Sensoji Temple Hozuki-ichi Fair Fashion
Sensoji Temple in Asakusa is the oldest – and one of the most famous – Buddhist temples in Tokyo. It’s well known for its iconic five-story pagoda and massive gates. For over 200 years, on the 9th and 10th of July the shrine hosts a festival called Hozuki-ichi, or Shiman Rokusen Nichi (Chinese Lantern Plant Fair). Hundreds of stalls are setup outside of the temple and vendors sell “ground cherry”, a type of Chinese Lantern plant that’s supposed to bring good luck. It is said that if you pray at the shrine on July 9th or 10th, it will bring you as much luck as if you visited the shrine 46,000 times on other days. Pretty lucky, eh?
So, what does all of that have to do with Tokyo Fashion? Well, we made a visit to the Hozuki-ichi at Sensoji Temple today and took photos of the fashion being worn by the vendors selling the Chinese Lantern Plants. This is a very old festival, dating back over 200 years, so the people selling the plants generally wear traditional Japanese fashion (or traditional-inspired at least) – kimono, yukata, and other traditional Japanese clothing.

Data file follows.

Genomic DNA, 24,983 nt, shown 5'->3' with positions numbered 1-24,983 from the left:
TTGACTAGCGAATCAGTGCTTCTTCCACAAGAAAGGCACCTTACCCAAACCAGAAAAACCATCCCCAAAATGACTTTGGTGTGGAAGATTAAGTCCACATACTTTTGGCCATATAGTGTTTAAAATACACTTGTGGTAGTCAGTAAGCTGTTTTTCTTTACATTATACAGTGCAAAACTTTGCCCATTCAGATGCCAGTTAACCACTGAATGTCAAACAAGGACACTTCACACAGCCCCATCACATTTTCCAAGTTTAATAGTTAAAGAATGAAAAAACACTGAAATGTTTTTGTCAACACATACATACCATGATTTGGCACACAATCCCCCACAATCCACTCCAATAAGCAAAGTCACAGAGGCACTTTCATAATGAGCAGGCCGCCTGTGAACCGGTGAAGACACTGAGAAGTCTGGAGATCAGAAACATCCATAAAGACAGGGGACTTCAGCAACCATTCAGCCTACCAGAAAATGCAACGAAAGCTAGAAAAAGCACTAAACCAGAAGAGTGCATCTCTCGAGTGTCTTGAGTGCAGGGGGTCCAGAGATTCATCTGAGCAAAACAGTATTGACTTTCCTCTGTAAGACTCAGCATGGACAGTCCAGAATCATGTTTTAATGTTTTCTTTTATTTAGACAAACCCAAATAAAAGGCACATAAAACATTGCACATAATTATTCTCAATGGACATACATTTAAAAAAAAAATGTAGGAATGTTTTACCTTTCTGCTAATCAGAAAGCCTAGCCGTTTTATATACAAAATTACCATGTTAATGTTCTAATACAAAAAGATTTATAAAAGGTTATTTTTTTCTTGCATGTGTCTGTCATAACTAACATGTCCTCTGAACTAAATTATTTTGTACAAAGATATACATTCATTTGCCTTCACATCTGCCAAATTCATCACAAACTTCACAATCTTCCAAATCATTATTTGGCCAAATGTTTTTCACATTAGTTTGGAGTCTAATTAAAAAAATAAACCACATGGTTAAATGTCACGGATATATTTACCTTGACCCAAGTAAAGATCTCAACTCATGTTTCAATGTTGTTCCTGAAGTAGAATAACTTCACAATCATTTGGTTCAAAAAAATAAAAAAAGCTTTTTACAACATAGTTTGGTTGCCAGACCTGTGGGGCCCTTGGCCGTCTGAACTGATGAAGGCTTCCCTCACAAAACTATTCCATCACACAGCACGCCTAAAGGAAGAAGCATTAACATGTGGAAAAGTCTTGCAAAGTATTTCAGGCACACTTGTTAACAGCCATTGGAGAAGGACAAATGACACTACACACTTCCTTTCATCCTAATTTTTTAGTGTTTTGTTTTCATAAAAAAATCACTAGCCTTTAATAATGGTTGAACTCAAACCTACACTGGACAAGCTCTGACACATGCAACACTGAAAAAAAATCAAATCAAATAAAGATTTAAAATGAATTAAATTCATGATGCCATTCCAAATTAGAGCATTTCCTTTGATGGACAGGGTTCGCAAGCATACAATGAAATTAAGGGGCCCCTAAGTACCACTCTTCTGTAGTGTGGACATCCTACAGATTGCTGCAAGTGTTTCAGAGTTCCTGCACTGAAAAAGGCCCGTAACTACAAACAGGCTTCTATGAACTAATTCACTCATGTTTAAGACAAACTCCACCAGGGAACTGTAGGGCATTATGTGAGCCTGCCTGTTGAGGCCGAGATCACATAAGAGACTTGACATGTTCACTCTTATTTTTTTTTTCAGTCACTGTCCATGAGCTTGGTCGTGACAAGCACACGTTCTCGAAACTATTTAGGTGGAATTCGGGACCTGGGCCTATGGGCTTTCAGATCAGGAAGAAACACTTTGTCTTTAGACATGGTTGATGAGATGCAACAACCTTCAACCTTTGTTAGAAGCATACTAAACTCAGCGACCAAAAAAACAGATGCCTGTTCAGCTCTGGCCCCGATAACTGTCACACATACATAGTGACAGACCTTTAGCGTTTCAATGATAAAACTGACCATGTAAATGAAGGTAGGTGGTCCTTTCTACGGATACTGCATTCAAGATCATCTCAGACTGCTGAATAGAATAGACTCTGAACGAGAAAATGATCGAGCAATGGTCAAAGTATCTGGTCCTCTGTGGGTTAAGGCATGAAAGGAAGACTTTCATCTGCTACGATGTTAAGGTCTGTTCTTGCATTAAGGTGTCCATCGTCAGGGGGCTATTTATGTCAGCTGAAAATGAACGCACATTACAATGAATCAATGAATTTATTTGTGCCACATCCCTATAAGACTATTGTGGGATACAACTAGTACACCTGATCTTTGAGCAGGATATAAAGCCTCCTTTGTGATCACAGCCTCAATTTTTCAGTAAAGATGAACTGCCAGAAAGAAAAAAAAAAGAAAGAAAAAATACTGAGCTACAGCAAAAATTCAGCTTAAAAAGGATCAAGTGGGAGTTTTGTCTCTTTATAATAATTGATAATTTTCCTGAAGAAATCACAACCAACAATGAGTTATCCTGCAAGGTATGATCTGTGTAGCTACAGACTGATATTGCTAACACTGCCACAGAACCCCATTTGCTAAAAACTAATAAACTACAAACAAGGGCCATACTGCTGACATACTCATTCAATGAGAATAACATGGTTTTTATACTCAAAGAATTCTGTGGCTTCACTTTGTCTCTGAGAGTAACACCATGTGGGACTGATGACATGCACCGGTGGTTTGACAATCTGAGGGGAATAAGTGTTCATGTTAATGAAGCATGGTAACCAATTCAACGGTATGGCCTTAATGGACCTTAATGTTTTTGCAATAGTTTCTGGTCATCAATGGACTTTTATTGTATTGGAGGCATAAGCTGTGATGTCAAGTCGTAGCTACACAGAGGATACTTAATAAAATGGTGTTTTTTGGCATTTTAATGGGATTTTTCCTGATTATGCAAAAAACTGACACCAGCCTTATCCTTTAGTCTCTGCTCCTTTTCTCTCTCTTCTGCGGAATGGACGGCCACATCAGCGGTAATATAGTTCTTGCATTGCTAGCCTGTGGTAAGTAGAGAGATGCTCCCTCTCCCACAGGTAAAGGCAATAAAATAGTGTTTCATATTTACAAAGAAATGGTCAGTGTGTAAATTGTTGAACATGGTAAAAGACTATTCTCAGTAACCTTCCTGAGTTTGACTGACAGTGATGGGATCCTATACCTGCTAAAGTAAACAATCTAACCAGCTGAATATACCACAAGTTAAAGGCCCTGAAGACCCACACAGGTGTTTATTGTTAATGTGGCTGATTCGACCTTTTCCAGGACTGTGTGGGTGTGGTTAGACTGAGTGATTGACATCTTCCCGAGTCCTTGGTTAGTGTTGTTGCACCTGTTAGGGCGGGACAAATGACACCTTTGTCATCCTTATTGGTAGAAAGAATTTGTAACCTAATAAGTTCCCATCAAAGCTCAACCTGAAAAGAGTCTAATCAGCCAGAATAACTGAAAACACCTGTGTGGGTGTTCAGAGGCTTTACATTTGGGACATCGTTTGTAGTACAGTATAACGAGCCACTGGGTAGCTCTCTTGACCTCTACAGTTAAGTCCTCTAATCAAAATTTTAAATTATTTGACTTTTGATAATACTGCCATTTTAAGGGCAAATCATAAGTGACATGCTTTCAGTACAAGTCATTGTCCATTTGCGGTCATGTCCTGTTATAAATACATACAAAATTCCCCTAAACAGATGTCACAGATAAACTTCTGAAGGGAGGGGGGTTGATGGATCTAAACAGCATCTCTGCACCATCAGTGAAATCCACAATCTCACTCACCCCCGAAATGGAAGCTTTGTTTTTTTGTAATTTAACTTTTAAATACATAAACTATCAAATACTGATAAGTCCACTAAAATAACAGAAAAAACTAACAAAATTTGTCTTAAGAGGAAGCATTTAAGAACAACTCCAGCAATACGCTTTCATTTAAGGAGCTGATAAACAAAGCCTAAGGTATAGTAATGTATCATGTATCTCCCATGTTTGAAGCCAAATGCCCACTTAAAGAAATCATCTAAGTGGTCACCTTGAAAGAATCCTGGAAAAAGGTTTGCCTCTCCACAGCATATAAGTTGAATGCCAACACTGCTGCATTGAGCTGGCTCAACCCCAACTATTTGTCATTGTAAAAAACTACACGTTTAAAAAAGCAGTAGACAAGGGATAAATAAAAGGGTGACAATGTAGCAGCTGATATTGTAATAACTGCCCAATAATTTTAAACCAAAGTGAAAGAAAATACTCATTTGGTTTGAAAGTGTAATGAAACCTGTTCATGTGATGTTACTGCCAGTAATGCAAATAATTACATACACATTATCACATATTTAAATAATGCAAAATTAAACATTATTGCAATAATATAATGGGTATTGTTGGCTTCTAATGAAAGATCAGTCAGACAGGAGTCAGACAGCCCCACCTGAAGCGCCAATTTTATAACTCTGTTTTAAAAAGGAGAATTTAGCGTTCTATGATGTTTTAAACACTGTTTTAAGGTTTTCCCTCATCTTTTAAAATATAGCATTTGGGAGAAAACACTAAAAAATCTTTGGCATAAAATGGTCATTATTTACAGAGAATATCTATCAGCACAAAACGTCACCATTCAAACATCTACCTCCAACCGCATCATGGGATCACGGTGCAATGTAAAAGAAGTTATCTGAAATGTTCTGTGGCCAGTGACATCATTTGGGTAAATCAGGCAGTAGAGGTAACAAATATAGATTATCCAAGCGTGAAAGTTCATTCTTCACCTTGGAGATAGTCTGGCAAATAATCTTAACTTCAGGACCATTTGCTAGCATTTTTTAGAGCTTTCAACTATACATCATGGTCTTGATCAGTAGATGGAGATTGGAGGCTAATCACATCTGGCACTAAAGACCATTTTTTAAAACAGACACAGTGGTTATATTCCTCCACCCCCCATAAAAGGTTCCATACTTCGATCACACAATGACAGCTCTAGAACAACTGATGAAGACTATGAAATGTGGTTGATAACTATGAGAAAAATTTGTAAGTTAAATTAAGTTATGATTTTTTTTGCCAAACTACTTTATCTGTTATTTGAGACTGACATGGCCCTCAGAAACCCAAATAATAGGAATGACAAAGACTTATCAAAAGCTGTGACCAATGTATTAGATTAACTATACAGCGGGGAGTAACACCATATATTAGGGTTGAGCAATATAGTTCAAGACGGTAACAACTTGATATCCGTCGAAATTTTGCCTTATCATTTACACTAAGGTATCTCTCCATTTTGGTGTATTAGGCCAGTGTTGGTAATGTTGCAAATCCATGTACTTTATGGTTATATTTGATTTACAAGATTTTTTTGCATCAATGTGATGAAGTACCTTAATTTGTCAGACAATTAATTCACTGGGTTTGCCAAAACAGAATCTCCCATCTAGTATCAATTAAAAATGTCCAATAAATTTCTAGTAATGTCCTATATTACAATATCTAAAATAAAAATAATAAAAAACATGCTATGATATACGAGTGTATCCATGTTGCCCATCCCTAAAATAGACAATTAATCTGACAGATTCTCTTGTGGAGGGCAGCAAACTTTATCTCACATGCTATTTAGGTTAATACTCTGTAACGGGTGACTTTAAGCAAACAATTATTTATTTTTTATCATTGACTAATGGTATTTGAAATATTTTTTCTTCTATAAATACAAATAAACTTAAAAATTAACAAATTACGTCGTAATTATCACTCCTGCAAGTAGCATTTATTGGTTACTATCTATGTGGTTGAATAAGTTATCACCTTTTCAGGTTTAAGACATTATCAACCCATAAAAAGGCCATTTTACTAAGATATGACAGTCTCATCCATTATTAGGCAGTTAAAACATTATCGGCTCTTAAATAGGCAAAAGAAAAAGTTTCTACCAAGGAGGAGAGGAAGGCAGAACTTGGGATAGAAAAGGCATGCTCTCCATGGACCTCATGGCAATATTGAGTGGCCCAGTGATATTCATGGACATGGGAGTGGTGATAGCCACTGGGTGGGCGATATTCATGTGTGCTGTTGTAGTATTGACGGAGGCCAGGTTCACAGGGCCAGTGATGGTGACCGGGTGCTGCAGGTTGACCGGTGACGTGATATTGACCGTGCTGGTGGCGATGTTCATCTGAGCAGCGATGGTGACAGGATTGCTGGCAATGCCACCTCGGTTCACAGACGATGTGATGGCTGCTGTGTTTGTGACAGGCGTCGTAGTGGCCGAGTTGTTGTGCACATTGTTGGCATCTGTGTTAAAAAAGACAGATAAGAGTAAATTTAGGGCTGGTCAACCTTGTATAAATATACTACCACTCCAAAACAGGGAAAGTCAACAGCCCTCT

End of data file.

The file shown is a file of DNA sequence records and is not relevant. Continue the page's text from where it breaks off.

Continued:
While we usually cover modern Japanese fashion, streetwear, etc., we thought it would be fun to show you some pictures of another side of Japanese fashion – what people were wearing at the shrine. We hope you don’t mind.
Traditional-inspired Japanese fashion mixed with Hello Kitty and an eye patch:
Sales girls hawking their lantern plants to passersby:
A friendly group of plant sellers wearing tabi shoes:
Smiling girls with lantern plants:
Best fashion of the fair – Winnie The Pooh apron and a Minnie Mouse hat with signs sticking out the top:
A picture of one of the Sensoji Temple gates:
We hope you’ve enjoyed this traditional Japanese fashion detour. Now, back to our usual contemporary Japanese fashion updates.
This June I saw this eye patch a lot, and to be honest I’m lost with it. Is it actually in style? Or do they wear it for actual medical reasons?
Very nice photos, but as Vic says I can’t figure out the value of the eye patch.